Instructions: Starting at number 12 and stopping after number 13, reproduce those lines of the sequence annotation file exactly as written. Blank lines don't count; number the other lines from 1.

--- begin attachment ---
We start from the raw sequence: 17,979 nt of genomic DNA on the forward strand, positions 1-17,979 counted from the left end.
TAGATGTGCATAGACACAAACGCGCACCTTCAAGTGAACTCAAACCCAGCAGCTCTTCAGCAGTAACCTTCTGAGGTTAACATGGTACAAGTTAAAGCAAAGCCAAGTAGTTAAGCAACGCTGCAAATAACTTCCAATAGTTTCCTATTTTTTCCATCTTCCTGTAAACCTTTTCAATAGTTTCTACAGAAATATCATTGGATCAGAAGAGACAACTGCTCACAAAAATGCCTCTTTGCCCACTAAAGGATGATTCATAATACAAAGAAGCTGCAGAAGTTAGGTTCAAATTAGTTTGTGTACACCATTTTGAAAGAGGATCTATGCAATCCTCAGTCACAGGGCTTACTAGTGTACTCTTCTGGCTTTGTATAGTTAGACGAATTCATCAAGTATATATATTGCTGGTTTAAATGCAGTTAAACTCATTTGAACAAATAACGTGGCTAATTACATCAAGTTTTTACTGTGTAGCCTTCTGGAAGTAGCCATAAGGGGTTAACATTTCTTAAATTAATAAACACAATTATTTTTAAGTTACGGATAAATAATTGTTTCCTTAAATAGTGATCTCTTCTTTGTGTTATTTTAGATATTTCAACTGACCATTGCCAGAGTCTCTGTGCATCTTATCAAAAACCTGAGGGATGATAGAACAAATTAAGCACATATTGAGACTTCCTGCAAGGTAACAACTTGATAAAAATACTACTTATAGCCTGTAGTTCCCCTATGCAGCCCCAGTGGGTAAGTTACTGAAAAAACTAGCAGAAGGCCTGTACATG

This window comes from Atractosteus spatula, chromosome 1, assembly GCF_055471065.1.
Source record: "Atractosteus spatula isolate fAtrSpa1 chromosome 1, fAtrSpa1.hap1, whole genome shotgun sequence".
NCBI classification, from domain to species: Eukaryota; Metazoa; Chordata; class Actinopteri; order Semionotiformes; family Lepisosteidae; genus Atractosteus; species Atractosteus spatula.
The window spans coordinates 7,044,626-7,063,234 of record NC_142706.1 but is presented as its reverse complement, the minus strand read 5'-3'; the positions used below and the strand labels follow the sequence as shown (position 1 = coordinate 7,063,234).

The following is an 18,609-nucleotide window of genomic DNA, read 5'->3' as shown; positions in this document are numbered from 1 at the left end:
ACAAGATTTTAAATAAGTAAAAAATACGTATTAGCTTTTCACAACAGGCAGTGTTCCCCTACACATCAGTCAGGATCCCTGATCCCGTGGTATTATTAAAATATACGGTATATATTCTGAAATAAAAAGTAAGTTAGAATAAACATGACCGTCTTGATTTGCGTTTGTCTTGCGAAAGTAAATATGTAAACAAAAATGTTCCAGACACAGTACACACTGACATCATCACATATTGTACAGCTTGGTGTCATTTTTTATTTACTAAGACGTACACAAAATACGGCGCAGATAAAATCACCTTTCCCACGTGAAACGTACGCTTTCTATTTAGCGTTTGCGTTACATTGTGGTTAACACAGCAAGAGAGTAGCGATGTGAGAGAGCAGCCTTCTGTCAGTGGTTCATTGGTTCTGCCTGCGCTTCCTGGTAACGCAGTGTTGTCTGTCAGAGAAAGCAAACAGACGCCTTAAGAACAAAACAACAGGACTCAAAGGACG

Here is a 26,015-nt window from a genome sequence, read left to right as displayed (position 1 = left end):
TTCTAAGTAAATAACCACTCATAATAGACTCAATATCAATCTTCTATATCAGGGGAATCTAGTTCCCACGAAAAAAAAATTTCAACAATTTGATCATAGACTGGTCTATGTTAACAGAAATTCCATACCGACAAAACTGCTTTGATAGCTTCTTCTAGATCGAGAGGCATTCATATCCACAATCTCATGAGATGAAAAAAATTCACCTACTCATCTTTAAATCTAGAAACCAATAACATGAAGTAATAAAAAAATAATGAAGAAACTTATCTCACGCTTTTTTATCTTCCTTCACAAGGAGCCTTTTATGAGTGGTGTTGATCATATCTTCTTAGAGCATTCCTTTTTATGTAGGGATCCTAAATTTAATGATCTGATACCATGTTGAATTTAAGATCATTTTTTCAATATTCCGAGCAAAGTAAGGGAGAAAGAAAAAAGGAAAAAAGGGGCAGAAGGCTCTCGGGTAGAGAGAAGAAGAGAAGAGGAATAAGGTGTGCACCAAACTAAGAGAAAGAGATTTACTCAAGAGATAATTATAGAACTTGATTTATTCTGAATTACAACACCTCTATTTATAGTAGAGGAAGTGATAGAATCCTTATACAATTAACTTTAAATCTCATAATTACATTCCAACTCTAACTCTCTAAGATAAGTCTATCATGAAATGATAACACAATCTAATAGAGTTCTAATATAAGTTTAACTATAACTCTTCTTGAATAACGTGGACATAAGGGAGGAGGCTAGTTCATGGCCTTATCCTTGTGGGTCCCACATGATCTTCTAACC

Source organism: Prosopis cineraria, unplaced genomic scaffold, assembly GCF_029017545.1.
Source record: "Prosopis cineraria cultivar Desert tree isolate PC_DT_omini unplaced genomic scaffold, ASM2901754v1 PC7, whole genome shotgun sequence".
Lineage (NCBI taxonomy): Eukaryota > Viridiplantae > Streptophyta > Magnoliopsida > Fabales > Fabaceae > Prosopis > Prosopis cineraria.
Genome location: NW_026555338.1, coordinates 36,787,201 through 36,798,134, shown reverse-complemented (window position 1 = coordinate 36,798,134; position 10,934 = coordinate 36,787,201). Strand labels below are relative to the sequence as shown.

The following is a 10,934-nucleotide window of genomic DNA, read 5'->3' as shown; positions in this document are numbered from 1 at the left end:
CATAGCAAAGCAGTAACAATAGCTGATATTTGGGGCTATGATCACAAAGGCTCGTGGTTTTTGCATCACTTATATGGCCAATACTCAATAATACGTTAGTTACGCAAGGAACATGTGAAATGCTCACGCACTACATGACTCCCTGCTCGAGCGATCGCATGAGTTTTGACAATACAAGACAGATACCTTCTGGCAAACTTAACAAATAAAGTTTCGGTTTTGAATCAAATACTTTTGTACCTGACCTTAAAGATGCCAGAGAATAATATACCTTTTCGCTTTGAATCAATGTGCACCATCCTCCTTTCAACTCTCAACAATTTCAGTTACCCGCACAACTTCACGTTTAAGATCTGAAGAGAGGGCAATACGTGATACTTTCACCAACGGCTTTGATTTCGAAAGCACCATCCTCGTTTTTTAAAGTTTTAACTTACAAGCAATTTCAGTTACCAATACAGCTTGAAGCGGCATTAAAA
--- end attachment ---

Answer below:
Source record: "Prosopis cineraria cultivar Desert tree isolate PC_DT_omini unplaced genomic scaffold, ASM2901754v1 PC7, whole genome shotgun sequence".
Lineage (NCBI taxonomy): Eukaryota > Viridiplantae > Streptophyta > Magnoliopsida > Fabales > Fabaceae > Prosopis > Prosopis cineraria.